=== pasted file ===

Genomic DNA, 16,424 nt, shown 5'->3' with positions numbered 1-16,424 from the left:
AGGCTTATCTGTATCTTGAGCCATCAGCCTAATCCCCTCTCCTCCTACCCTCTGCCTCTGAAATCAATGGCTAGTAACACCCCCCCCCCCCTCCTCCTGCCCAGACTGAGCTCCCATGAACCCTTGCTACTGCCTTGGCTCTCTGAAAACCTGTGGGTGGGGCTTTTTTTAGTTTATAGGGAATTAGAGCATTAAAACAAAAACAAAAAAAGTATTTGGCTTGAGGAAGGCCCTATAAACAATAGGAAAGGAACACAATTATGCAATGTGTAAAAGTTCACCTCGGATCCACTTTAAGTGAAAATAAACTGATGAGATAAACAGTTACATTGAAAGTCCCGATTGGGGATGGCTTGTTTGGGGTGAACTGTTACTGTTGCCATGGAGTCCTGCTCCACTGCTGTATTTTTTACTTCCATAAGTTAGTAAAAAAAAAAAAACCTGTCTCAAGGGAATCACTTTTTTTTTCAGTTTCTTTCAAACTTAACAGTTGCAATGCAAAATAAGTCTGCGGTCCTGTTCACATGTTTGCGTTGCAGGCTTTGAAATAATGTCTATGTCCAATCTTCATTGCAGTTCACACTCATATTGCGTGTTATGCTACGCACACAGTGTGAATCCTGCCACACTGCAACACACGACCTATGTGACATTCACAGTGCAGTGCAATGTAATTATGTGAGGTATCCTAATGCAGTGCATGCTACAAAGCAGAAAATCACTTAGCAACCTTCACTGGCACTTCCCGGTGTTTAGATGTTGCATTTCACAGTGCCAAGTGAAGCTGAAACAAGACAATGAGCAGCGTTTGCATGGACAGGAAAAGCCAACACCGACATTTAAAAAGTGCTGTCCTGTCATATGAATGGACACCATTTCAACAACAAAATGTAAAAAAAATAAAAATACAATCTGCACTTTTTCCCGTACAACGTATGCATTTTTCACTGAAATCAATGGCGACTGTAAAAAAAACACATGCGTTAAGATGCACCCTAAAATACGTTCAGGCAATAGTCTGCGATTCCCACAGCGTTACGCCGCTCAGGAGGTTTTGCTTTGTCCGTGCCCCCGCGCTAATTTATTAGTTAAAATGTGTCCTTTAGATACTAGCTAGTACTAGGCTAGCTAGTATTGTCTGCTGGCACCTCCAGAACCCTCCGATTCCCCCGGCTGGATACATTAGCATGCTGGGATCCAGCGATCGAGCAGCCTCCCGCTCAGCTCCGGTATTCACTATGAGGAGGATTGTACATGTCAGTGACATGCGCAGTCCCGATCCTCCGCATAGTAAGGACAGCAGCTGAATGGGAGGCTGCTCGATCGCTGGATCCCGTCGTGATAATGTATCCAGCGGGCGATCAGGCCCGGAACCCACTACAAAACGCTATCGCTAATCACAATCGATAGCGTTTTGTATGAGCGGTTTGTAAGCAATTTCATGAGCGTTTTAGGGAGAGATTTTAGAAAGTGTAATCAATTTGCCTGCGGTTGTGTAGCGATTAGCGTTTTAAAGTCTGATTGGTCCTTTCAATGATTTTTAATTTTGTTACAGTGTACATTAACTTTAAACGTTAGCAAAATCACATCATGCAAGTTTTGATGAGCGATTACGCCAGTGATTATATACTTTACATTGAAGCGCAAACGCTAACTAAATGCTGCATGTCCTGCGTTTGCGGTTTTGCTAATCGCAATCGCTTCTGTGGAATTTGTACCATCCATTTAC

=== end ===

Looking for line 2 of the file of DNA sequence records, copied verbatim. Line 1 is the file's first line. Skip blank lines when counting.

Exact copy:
AGGCTTATCTGTATCTTGAGCCATCAGCCTAATCCCCTCTCCTCCTACCCTCTGCCTCTGAAATCAATGGCTAGTAACACCCCCCCCCCCCTCCTCCTGCCCAGACTGAGCTCCCATGAACCCTTGCTACTGCCTTGGCTCTCTGAAAACCTGTGGGTGGGGCTTTTTTTAGTTTATAGGGAATTAGAGCATTAAAACAAAAACAAAAAAAGTATTTGGCTTGAGGAAGGCCCTATAAACAATAGGAAAGGAACACAATTATGCAATGTGTAAAAGTTCACCTCGGATCCACTTTAAGTGAAAATAAACTGATGAGATAAACAGTTACATTGAAAGTCCCGATTGGGGATGGCTTGTTTGGGGTGAACTGTTACTGTTGCCATGGAGTCCTGCTCCACTGCTGTATTTTTTACTTCCATAAGTTAGTAAAAAAAAAAAAACCTGTCTCAAGGGAATCACTTTTTTTTTCAGTTTCTTTCAAACTTAACAGTTGCAATGCAAAATAAGTCTGCGGTCCTGTTCACATGTTTGCGTTGCAGGCTTTGAAATAATGTCTATGTCCAATCTTCATTGCAGTTCACACTCATATTGCGTGTTATGCTACGCACACAGTGTGAATCCTGCCACACTGCAACACACGACCTATGTGACATTCACAGTGCAGTGCAATGTAATTATGTGAGGTATCCTAATGCAGTGCATGCTACAAAGCAGAAAATCACTTAGCAACCTTCACTGGCACTTCCCGGTGTTTAGATGTTGCATTTCACAGTGCCAAGTGAAGCTGAAACAAGACAATGAGCAGCGTTTGCATGGACAGGAAAAGCCAACACCGACATTTAAAAAGTGCTGTCCTGTCATATGAATGGACACCATTTCAACAACAAAATGTAAAAAAAATAAAAATACAATCTGCACTTTTTCCCGTACAACGTATGCATTTTTCACTGAAATCAATGGCGACTGTAAAAAAAACACATGCGTTAAGATGCACCCTAAAATACGTTCAGGCAATAGTCTGCGATTCCCACAGCGTTACGCCGCTCAGGAGGTTTTGCTTTGTCCGTGCCCCCGCGCTAATTTATTAGTTAAAATGTGTCCTTTAGATACTAGCTAGTACTAGGCTAGCTAGTATTGTCTGCTGGCACCTCCAGAACCCTCCGATTCCCCCGGCTGGATACATTAGCATGCTGGGATCCAGCGATCGAGCAGCCTCCCGCTCAGCTCCGGTATTCACTATGAGGAGGATTGTACATGTCAGTGACATGCGCAGTCCCGATCCTCCGCATAGTAAGGACAGCAGCTGAATGGGAGGCTGCTCGATCGCTGGATCCCGTCGTGATAATGTATCCAGCGGGCGATCAGGCCCGGAACCCACTACAAAACGCTATCGCTAATCACAATCGATAGCGTTTTGTATGAGCGGTTTGTAAGCAATTTCATGAGCGTTTTAGGGAGAGATTTTAGAAAGTGTAATCAATTTGCCTGCGGTTGTGTAGCGATTAGCGTTTTAAAGTCTGATTGGTCCTTTCAATGATTTTTAATTTTGTTACAGTGTACATTAACTTTAAACGTTAGCAAAATCACATCATGCAAGTTTTGATGAGCGATTACGCCAGTGATTATATACTTTACATTGAAGCGCAAACGCTAACTAAATGCTGCATGTCCTGCGTTTGCGGTTTTGCTAATCGCAATCGCTTCTGTGGAATTTGTACCATCCATTTAC